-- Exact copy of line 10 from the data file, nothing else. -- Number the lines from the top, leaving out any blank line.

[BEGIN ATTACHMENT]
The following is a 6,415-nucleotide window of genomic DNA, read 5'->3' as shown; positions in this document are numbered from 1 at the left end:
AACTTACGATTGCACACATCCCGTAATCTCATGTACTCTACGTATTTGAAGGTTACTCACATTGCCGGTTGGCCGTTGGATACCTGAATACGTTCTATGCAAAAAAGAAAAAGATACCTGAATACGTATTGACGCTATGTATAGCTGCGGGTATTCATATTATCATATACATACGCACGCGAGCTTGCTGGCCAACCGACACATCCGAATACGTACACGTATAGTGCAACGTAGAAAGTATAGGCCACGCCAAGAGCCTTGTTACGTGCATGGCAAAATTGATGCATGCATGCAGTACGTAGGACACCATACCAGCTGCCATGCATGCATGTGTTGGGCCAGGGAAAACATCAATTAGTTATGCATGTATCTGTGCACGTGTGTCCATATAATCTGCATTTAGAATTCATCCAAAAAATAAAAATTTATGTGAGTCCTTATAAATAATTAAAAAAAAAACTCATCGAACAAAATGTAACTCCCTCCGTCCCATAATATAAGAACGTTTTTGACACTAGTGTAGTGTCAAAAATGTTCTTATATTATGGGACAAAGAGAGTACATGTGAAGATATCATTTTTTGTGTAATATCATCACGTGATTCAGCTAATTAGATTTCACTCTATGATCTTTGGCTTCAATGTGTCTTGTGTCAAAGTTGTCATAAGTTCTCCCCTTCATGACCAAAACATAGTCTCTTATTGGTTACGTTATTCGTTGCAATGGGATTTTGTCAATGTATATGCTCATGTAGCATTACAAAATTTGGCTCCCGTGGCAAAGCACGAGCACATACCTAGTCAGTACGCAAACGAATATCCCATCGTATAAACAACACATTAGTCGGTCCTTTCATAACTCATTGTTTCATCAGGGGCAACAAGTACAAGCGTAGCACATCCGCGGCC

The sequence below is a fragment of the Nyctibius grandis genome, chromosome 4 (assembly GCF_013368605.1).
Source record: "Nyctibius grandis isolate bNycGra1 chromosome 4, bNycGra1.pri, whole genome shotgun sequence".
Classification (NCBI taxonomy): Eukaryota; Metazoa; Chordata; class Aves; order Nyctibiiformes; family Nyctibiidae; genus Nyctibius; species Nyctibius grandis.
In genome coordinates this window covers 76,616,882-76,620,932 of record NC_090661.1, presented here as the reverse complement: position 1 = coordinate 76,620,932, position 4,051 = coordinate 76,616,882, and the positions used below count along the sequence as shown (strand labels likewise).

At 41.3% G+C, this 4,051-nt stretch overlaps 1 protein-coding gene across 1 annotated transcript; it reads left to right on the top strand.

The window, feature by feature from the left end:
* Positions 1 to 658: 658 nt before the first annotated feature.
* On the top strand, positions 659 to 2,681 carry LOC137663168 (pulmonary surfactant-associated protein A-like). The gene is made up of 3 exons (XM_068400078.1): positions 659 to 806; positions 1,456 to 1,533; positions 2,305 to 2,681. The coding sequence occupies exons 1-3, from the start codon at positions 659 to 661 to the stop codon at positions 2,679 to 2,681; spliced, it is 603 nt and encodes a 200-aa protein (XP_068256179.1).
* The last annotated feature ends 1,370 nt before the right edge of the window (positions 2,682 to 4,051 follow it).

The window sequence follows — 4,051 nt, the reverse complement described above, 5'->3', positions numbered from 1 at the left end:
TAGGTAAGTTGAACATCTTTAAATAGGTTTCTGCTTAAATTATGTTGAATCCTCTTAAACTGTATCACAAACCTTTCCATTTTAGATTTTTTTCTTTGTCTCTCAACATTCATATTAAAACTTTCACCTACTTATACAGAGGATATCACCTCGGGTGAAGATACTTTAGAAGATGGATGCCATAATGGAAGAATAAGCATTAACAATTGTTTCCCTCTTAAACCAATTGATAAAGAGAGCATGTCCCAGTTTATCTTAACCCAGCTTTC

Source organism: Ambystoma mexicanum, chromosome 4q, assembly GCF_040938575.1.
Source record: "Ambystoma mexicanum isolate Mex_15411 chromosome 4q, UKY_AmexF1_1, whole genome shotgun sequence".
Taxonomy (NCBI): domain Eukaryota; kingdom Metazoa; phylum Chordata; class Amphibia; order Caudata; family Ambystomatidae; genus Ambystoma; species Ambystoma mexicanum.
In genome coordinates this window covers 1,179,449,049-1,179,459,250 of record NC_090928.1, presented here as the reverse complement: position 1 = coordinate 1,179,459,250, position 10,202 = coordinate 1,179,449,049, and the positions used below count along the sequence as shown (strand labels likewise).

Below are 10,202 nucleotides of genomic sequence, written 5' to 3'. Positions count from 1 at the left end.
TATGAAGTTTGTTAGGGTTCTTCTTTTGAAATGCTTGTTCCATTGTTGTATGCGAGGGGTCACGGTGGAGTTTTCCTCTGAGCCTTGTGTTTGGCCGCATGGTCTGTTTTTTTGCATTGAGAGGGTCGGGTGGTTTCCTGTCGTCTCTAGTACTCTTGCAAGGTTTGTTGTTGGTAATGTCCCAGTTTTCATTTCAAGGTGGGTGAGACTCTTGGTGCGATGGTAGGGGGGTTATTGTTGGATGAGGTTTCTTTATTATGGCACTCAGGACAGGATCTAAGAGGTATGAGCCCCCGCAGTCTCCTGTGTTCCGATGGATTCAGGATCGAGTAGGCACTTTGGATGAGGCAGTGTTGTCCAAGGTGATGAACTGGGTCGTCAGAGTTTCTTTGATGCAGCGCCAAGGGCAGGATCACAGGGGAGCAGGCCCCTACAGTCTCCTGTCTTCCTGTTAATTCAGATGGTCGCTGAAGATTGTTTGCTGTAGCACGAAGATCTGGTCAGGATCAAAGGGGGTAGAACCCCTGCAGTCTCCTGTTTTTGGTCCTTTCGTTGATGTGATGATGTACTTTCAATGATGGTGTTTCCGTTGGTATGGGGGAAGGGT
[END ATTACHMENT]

* On the top strand, positions 659 to 2,681 carry LOC137663168 (pulmonary surfactant-associated protein A-like). The gene is made up of 3 exons (XM_068400078.1): positions 659 to 806; positions 1,456 to 1,533; positions 2,305 to 2,681. The coding sequence occupies exons 1-3, from the start codon at positions 659 to 661 to the stop codon at positions 2,679 to 2,681; spliced, it is 603 nt and encodes a 200-aa protein (XP_068256179.1).